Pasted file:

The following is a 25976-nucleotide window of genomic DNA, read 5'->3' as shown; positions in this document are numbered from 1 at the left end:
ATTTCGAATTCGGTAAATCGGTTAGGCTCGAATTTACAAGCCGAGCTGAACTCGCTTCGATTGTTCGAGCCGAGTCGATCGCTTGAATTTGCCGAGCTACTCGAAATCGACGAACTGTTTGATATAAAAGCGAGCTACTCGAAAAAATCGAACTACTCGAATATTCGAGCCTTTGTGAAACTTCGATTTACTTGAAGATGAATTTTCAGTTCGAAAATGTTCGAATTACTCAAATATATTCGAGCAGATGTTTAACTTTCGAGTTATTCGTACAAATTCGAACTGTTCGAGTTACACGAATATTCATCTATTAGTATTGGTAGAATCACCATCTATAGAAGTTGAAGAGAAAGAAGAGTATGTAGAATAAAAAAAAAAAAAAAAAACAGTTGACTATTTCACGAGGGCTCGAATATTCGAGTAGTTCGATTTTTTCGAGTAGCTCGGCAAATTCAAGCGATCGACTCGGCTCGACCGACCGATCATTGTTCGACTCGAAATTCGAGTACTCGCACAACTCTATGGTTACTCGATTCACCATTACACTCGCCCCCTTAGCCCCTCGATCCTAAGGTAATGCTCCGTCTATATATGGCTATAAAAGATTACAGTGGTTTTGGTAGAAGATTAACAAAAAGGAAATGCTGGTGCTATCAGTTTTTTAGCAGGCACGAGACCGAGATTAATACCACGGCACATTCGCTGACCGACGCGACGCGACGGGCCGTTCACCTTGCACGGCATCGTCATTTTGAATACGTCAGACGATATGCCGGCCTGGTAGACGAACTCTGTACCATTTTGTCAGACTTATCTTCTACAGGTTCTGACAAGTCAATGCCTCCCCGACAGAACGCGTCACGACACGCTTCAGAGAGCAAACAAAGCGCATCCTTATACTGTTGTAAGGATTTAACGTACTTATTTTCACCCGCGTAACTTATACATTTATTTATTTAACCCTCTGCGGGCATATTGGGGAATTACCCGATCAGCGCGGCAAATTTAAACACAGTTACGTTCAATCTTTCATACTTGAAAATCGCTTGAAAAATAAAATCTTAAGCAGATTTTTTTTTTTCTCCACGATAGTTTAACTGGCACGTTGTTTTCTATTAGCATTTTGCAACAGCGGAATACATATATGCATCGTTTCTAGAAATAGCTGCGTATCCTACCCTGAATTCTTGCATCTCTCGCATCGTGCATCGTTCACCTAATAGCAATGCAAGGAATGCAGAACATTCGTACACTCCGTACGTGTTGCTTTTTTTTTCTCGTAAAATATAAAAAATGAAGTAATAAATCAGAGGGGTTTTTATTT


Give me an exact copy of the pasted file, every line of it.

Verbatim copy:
The following is a 25976-nucleotide window of genomic DNA, read 5'->3' as shown; positions in this document are numbered from 1 at the left end:
ATTTCGAATTCGGTAAATCGGTTAGGCTCGAATTTACAAGCCGAGCTGAACTCGCTTCGATTGTTCGAGCCGAGTCGATCGCTTGAATTTGCCGAGCTACTCGAAATCGACGAACTGTTTGATATAAAAGCGAGCTACTCGAAAAAATCGAACTACTCGAATATTCGAGCCTTTGTGAAACTTCGATTTACTTGAAGATGAATTTTCAGTTCGAAAATGTTCGAATTACTCAAATATATTCGAGCAGATGTTTAACTTTCGAGTTATTCGTACAAATTCGAACTGTTCGAGTTACACGAATATTCATCTATTAGTATTGGTAGAATCACCATCTATAGAAGTTGAAGAGAAAGAAGAGTATGTAGAATAAAAAAAAAAAAAAAAAACAGTTGACTATTTCACGAGGGCTCGAATATTCGAGTAGTTCGATTTTTTCGAGTAGCTCGGCAAATTCAAGCGATCGACTCGGCTCGACCGACCGATCATTGTTCGACTCGAAATTCGAGTACTCGCACAACTCTATGGTTACTCGATTCACCATTACACTCGCCCCCTTAGCCCCTCGATCCTAAGGTAATGCTCCGTCTATATATGGCTATAAAAGATTACAGTGGTTTTGGTAGAAGATTAACAAAAAGGAAATGCTGGTGCTATCAGTTTTTTAGCAGGCACGAGACCGAGATTAATACCACGGCACATTCGCTGACCGACGCGACGCGACGGGCCGTTCACCTTGCACGGCATCGTCATTTTGAATACGTCAGACGATATGCCGGCCTGGTAGACGAACTCTGTACCATTTTGTCAGACTTATCTTCTACAGGTTCTGACAAGTCAATGCCTCCCCGACAGAACGCGTCACGACACGCTTCAGAGAGCAAACAAAGCGCATCCTTATACTGTTGTAAGGATTTAACGTACTTATTTTCACCCGCGTAACTTATACATTTATTTATTTAACCCTCTGCGGGCATATTGGGGAATTACCCGATCAGCGCGGCAAATTTAAACACAGTTACGTTCAATCTTTCATACTTGAAAATCGCTTGAAAAATAAAATCTTAAGCAGATTTTTTTTTTTCTCCACGATAGTTTAACTGGCACGTTGTTTTCTATTAGCATTTTGCAACAGCGGAATACATATATGCATCGTTTCTAGAAATAGCTGCGTATCCTACCCTGAATTCTTGCATCTCTCGCATCGTGCATCGTTCACCTAATAGCAATGCAAGGAATGCAGAACATTCGTACACTCCGTACGTGTTGCTTTTTTTTTCTCGTAAAATATAAAAAATGAAGTAATAAATCAGAGGGGTTTTTATTT